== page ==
No room for ambiguity on evils of meth
For the Appeal
In the 18 years I have been observing people in crisis, I have discovered a few things.
One of the saddest discoveries is that only very few users have ever escaped the ravages of the methamphetamine horror world. When I read morally neutral stories featuring the exciting and sexy existence of people who have destroyed their lives, their children’s lives, their futures, their financial responsibility, and finally their God-given healthy bodies, I know that is just a tiny sliver of what is really happening in the semi-fascinating portrayal by a reporter or author.
The worst result of these morally neutral stories is just that, they are morally neutral. In order to be a good author or reporter, one cannot be judgmental. And to the innocent, wild side junior high young person, that becomes the message.
“So and so is doing it and they had a big story in the paper.”
Does this cause that young person to recoil in horror over what will become of him or her after he or she takes the first hit? And brother, that is all it takes!
This is not a morally neutral issue. It is a crime. It is suicidal. If one of our precious young people decides to go ahead and try it, the “morally neutral” issue has claimed another victim.
Who is paying for this wave?
How many users are utilizing entitlement benefits or family support systems to continue their lives without benefit of employment? Who is providing the money for these entitlement benefits?
The working taxpayer or mom or dad, that’s who.
Is methamphetamine causing homelessness? Yes.
Who is taking care of the semi deserted offspring of these users? Foster programs are jammed. CASA volunteers are loaded. Social workers are bogged down in case overload.
Who is paying the cost of hospitalization and lengthy mental health counseling when a user decides to really try to get clean and survive, and there are very few who really do this. Our God-given Counseling Center led by Mary Jenkins-Bryan is being asked to triple their capabilities while functioning on the same amount of insufficient funds they were given before the crisis. There might be a straw that breaks that camel’s back one day.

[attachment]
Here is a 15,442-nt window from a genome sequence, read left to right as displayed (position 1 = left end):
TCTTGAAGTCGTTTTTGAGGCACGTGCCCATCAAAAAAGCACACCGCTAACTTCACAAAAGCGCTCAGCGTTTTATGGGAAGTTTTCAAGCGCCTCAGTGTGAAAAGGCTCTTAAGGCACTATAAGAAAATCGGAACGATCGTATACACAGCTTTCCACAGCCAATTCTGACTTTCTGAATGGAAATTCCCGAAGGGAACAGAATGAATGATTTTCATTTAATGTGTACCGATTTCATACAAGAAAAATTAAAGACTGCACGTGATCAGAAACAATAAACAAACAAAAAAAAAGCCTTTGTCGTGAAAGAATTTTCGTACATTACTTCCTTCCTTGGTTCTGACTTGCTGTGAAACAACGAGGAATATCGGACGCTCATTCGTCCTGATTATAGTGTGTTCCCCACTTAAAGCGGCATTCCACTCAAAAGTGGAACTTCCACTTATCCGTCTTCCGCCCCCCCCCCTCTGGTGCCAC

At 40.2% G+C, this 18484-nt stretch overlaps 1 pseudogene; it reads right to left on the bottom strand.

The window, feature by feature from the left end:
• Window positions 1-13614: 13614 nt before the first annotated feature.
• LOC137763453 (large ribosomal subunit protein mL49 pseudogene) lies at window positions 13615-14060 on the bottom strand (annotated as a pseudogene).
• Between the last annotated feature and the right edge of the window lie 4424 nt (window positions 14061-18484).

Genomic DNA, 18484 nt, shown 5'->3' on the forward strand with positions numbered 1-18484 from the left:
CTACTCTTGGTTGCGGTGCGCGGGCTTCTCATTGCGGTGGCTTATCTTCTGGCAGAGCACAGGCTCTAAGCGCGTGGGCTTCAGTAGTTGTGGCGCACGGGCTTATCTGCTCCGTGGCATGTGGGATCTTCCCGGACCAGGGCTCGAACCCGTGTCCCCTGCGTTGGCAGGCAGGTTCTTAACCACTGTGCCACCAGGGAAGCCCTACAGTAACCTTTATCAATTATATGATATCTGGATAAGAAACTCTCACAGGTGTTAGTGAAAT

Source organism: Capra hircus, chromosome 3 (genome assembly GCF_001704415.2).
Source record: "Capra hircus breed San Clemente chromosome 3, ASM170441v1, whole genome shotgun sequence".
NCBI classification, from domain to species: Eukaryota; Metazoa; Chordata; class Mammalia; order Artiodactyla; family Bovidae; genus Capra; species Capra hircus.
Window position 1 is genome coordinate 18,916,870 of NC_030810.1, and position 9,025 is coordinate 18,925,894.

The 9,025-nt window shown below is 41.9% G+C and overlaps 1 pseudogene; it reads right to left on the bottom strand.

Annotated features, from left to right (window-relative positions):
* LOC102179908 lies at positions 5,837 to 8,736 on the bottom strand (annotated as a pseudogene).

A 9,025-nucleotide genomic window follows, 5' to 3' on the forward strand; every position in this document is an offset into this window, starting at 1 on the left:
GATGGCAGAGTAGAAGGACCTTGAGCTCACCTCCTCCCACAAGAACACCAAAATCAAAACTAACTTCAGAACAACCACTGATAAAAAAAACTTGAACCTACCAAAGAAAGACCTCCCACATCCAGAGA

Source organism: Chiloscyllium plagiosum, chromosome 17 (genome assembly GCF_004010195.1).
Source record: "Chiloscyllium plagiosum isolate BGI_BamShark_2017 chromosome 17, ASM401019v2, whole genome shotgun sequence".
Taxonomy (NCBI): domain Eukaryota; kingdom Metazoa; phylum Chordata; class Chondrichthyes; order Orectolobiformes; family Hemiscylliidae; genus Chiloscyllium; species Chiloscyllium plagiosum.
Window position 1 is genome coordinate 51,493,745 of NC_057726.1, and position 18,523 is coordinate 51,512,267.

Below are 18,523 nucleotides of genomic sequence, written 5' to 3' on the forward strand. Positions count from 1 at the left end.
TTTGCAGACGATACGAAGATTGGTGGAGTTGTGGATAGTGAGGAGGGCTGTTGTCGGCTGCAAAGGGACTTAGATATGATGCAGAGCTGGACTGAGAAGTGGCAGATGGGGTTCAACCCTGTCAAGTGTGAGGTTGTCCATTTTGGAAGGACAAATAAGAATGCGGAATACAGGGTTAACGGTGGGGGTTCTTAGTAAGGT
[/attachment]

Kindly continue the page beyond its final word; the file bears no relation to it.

What about the cost of incarceration when a user fortunate enough to break a law and get caught? I heard one statistic that indicated that if all drug-related inmates were to vanish, our prisons would only need to hold about as many as they held in the 1950s. Our Legislature is trying to figure out where to get the money to provide prison beds.
Who is paying for this?
Do morally neutral feature articles really inform the public about this dark side of hell?
One of the three or four women who I know to have been delivered by Providence back to the clean life came to visit me the other day. She brought her absolutely beautiful granddaughter in a little stroller. The clear eyes and steady gait of grandma were enough to reward me for a lifetime.
But grandma had a terrible fear. This horror even runs in families. Two of her children had fallen into the heinous trap. Their rationale was quite simple. “Grandma made it out. So can we, when we want to.” The terrible truth is grandma’s deliverance was a once-in-a-family lifetime miracle. The other terrible truth is that the drug causes one to “not want to” get out, even after treatment and staying clean for months. Don’t count on a miracle the second time in the same family.
To the teenager who has been reading about the morally neutral life of a celebrity user, that just isn’t the way it is. It is not morally neutral. It is hell on earth. It just masks its evil in good feelings. For God’s sake, don’t take that first chance!
• Monte Fast is executive director of FISH.
• Kirk Caraway, whose column normally runs in this space, will return next week.